A good example of this happened recently when a few weeks ago during an afternoon hike, I got lost for over four hours in a vast barren logging area near our house. I’m not going to lie, it got scary in moments. What ensured I made it out to tell the tale were all of the practices that I cultivate day after day. In this case, my physical fitness, my strong nervous system and my capacity to communicate clearly with my husband who in the end, was my one-man rescue squad. More on that story another time. But the moral is that what I do every day to take care of myself in my not lost moments truly saved me when I did in fact, get very lost.
There’s a meditation teacher and musician who I follow who is super candid and funny and realistic and who summarizes this principle well. Krishna Das, who tours the world teaching chanting and meditation, says that when you get highly triggered, you’re basically fucked, it happens to everyone and in that state, you’ve really lost control. But what you can control is how long you stay there. And that is about all of the hundreds of hours of practice that came before.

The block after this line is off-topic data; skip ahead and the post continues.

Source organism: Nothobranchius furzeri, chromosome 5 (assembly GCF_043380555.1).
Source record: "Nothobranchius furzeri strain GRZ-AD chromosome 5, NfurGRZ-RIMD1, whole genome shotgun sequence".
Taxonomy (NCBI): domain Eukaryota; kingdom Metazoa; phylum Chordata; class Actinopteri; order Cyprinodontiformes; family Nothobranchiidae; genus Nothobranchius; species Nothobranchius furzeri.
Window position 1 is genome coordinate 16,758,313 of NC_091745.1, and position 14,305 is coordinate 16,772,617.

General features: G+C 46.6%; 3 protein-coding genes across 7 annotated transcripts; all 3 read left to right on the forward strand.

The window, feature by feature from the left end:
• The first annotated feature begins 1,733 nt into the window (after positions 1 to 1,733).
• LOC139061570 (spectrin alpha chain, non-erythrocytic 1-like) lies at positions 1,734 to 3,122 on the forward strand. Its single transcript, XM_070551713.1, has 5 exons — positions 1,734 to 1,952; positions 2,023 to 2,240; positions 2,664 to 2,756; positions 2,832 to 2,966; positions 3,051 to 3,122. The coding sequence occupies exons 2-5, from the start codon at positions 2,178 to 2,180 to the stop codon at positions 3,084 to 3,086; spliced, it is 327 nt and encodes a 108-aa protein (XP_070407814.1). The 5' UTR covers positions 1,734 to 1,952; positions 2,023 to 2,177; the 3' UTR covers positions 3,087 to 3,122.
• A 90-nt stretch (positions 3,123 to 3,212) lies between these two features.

So the first principle here is, since you know that at some point you’re going to be overwhelmed by life, start by tracking on a regular basis how you’re feeling in real time, including moments when you are feeling less overwhelmed. Which leads me to my next principle, which is, build in a buddy system. That’s right, we are back to Robert Fulghum’s classic, All I Really Need to Know I Learned in Kindergarten. It was in kindergarten where I first learned about the buddy system for staying safe, like for going on field trips and keeping track of one another. Find a friend, a co-worker you trust or even a family member and plan to do regular buddy check ins. This is not about major emotional lifting or solving the other person’s problems. It’s more like a temperature check and a reminder that we’re in this together. I currently have a local buddy, she’s amazing and I hope she listens to this. We send almost daily check ins, mostly reporting on how we are doing and sending care. That’s it. It’s working. And knowing that I may be checking in with her soon, I am tracking my state of mind. Voila. Perspective.